It was largely a complete accident. I came up with the first line for the first novel – “Ghosts are assholes.” - in the shower one day when contemplating the philosophical implications of the possibility of ghosts existing, and what kinds of people ghosts would be if they existed. This snowballed into an idea about what a person could potentially do if they saw ghosts, and what sort of adventures they’d get up to. I’d never read much in the genre before – I love horror and I’ve read a few Dean Koontz and John Saul novels, but the supernatural thriller is a genre with which I’m largely unfamiliar. I thought it would be fun to create a John Sandford-esque series of novels about a man, his ghostly companion, and the lives they’d lead, and bingo, The Ghost at His Back was born.

How much research do you do?

I’m largely very familiar with the locations written about in the novel, but Rankin Flats is a fictional city, so much of my research has been focused in on the specifics of setting-building within the existing world. I’ve also had to research a lot of things that would probably get me put on a government watch list, such as cannibalism, torture tactics, and all the fun things that the ATF do.

When did you decide to become a writer?

I’ve been writing on and off since my teens. I wrote a horrible, horrible poem about suicide and bullying in high school that won me some small-time notoriety, but have thankfully moved on to happier stuff, like ritualistic cannibals and shapeshifters that rely on chowing down on people’s hair to change their bodies. Really cheerful “sunshine on my shoulder” type dreck.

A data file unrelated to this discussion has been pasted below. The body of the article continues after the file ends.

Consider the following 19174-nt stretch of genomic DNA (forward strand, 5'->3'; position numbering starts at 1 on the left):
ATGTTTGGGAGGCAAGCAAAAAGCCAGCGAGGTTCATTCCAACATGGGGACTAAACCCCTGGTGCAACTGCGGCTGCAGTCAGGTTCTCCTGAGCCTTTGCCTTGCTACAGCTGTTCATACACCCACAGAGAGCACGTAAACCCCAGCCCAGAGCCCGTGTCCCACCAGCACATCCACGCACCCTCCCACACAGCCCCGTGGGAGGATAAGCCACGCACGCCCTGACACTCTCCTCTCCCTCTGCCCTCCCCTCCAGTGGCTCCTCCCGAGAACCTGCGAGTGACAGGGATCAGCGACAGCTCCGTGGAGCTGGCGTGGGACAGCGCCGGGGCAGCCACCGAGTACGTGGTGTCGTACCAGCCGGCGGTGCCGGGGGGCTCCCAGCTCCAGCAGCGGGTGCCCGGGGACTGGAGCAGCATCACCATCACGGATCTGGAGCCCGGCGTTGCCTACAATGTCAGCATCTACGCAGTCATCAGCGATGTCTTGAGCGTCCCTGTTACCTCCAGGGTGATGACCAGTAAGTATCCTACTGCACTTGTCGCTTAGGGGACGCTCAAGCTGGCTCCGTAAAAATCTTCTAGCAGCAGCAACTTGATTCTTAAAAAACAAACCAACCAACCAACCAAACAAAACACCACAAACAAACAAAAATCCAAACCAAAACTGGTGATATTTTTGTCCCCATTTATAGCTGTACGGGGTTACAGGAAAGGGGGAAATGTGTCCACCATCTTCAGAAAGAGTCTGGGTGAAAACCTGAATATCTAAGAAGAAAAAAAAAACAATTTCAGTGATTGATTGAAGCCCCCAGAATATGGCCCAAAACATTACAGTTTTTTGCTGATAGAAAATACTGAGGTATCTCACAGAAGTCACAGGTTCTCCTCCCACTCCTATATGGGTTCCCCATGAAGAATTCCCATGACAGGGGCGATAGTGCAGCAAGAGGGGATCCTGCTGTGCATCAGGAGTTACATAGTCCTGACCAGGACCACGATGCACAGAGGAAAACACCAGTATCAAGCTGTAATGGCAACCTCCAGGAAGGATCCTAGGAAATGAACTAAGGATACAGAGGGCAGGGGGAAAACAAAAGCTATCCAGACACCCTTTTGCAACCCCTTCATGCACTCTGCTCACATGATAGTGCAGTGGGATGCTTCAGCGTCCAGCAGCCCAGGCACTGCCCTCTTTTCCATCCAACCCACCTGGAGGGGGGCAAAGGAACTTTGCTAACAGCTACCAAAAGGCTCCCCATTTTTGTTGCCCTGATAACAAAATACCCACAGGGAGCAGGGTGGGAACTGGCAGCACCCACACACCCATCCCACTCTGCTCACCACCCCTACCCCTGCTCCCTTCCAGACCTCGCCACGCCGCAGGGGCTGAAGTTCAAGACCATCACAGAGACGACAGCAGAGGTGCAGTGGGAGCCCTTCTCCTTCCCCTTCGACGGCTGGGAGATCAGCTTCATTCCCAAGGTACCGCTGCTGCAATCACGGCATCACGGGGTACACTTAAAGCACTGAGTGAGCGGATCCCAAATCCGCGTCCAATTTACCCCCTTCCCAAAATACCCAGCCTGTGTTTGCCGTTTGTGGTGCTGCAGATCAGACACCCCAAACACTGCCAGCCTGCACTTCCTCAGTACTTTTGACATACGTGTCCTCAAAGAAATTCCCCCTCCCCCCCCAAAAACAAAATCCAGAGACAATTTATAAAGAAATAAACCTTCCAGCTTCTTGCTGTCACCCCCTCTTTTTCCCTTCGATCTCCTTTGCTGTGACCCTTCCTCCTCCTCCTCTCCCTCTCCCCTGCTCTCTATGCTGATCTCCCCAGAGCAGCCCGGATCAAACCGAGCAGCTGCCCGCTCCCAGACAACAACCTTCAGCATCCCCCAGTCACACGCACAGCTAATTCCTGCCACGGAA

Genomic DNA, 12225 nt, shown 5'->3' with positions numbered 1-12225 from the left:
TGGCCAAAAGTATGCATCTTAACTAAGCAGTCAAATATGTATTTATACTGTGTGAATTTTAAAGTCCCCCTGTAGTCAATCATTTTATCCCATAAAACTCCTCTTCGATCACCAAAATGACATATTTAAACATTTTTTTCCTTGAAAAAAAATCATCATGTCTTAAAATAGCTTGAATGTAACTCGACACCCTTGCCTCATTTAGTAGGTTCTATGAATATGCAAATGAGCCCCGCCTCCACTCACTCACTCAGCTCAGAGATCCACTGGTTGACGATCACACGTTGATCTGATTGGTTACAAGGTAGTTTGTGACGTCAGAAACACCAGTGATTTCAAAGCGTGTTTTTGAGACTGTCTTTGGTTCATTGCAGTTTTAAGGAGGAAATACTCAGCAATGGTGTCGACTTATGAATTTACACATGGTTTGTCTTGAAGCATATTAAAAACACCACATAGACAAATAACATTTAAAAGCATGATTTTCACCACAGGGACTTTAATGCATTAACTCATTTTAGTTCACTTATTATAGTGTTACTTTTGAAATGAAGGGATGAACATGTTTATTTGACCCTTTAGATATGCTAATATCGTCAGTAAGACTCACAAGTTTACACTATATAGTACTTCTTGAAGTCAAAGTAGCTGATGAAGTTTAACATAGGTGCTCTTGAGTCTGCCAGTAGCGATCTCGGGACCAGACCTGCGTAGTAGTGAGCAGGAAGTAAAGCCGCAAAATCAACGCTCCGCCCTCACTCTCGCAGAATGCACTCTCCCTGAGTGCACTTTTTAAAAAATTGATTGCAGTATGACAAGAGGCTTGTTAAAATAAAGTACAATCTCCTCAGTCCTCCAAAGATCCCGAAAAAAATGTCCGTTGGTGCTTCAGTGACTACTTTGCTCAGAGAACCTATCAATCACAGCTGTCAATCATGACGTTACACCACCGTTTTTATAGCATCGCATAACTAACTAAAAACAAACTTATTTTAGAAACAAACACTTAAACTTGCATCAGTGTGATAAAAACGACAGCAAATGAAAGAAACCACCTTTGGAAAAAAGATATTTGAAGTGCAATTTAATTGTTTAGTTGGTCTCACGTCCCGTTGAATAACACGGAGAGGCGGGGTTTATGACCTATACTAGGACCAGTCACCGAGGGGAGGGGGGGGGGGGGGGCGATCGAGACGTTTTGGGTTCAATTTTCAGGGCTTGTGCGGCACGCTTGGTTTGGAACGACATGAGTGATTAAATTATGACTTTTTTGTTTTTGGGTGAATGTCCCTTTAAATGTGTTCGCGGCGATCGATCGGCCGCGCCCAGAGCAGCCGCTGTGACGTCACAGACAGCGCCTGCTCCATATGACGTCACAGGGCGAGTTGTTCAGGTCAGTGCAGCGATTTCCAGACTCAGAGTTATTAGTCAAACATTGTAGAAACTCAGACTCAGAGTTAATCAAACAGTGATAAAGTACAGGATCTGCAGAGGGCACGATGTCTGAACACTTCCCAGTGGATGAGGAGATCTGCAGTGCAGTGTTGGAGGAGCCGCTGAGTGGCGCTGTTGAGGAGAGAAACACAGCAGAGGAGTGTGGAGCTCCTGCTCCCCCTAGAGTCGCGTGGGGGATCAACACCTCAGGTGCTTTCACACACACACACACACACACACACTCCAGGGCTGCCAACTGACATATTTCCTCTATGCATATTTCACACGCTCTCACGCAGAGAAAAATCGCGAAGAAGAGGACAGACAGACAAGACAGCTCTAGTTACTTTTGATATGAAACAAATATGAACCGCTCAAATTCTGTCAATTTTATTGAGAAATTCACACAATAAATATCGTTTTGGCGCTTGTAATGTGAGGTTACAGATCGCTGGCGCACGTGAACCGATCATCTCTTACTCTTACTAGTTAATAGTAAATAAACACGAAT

It’s not always been an easy road. I don’t have a lot of confidence in myself, and for years and years, even when I wrote stuff that people seemed to like, I believed they liked it out of pity or had some other motive in telling me my work was good. I’m legally blind too, and have relied upon disability for years to support myself, so the idea o trying to make it as a writer has been scary on a more financial level as well. But it’s time to put aside those doubts and try to get my work out there. It’s scary, but it’s been satisfying. This past year, I’ve put out three novels, with a fourth set to launch in January, and although I still have those moments of panicky self-doubt, it feels like I’m making forward progress for the first time in years.

Why do you write?

I’m really not great at much else. Writing is a pleasure some days, a chore on others, but it’s never physically taxing. I’d last about a week on my feet digging ditches or building things, and trust me, you don’t want me cooking your food or washing your dishes. So… I write. And I write. And I write some more, because it’s what I do. It’s what I’m good at, what I understand on a fundamental level. If I screw up, I’m the only one I’m hurting. I’m not getting yelled at by a boss (though truth be told, I’m way harder on myself than just about any boss I’ve ever had). I’m not coming home exhausted. It’s not easy work, to be sure, but I’m doing something I love, most days. Being able to say that is a blessing, one I will never take for granted.

Do you write every day, 5 days a week or as and when?

I write every day. I started this off by setting small, reasonable goals – a thousand words a day, or a chapter section, or whatever worked for me. But now I’ve reached the point where I just write until I recognize I’m mentally exhausted and I need a break. That does happen, and it’s why we have rounds of edits and rewrites.